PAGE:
Greece is the Word!
Greece has always been special to me; my first visit was to Rhodes, with my family, when I was a six-year-old in 1986. A long time ago before Greece was put on the tourist map. Oh, and how I loved it. Little old Greek ladies dressed in black robes would sit on their doorsteps, giving dried lavender sprigs to tourists for good luck. Villagers would collect bread from the bakery every morning. Each evening the aromas of Greek cuisine drifted from the tavernas. The smell was incredible. Sandy beaches with crystal clear turquoise water with a backdrop of rugged mountainous terrain, just magical. I remember trying to speak their language, and the Greeks loved it. For me, travelling to Greece every summer with my family was nothing short of magical.
As the school gates close at the end of the school year, teachers breathe a sigh of relief. It’s July and the summer holidays begin. Parents throughout the land wonder how on earth they will occupy their children during the six long weeks.
This year I have been lucky to spend a lot of quality time with my family. Time, which we have all needed. My photography work has taken a back seat until September leaving me the summer to focus on my children.
A week in July my hubby and I took our children to Zakynthos, a small Greek island west of the mainland in the Ionian Sea.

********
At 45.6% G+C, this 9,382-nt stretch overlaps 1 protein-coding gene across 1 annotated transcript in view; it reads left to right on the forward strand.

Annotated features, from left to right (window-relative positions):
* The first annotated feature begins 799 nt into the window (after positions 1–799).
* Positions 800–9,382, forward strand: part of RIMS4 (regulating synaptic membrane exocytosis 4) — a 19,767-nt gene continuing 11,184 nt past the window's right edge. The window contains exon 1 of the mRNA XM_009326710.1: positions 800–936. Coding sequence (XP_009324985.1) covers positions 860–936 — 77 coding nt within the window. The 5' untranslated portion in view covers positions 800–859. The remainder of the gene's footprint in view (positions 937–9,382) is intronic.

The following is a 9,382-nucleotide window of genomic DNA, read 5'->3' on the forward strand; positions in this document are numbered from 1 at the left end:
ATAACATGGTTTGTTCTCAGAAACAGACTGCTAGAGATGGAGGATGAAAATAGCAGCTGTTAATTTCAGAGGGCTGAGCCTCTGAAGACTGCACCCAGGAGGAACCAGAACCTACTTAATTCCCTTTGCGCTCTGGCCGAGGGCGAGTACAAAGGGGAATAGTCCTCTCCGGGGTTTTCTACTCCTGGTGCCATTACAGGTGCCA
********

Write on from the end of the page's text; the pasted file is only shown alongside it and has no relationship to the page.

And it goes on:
As an adult, I have wanted to share my love of Greece with my family, so I was thrilled to be going to Zakynthos, and it didn’t disappoint. One of the reasons I wanted to visit Zakynthos was to visit Navagio beach, or “Smugglers Cove” as it is better known. The cove, accessible only by sea, contains the ruins of a Freightliner which ran aground during stormy weather in 1980. If you’ve ever seen photos of Greece, you’ve probably seen this beach, as the aerial image of it has become synonymous with all things Greek. Last week we all got on a big pirate ship for a day’s sailing around the island. I cannot begin to describe how stunning the sea was. The colours were phenomenal, in hues of turquoise and blue that no amount of photoshopping could improve on. On the swimming stops, it was terrific to see my children jumping fearlessly off the side of the boat into deep water, only to swim around, climb back up and do it again. As it turns out, Smugglers Cove was a touch disappointing. As a central feature of the island, every man and his dog went to visit it, and as a result, it was incredibly busy. But it was great to see it in real life and touch a bit of history.
Back home again we’re planning which bit of Greece to visit next year. Green is an archipelago of 6000 islands. Two hundred and twenty-seven are only 227 inhabitable, so there’s plenty to choose!
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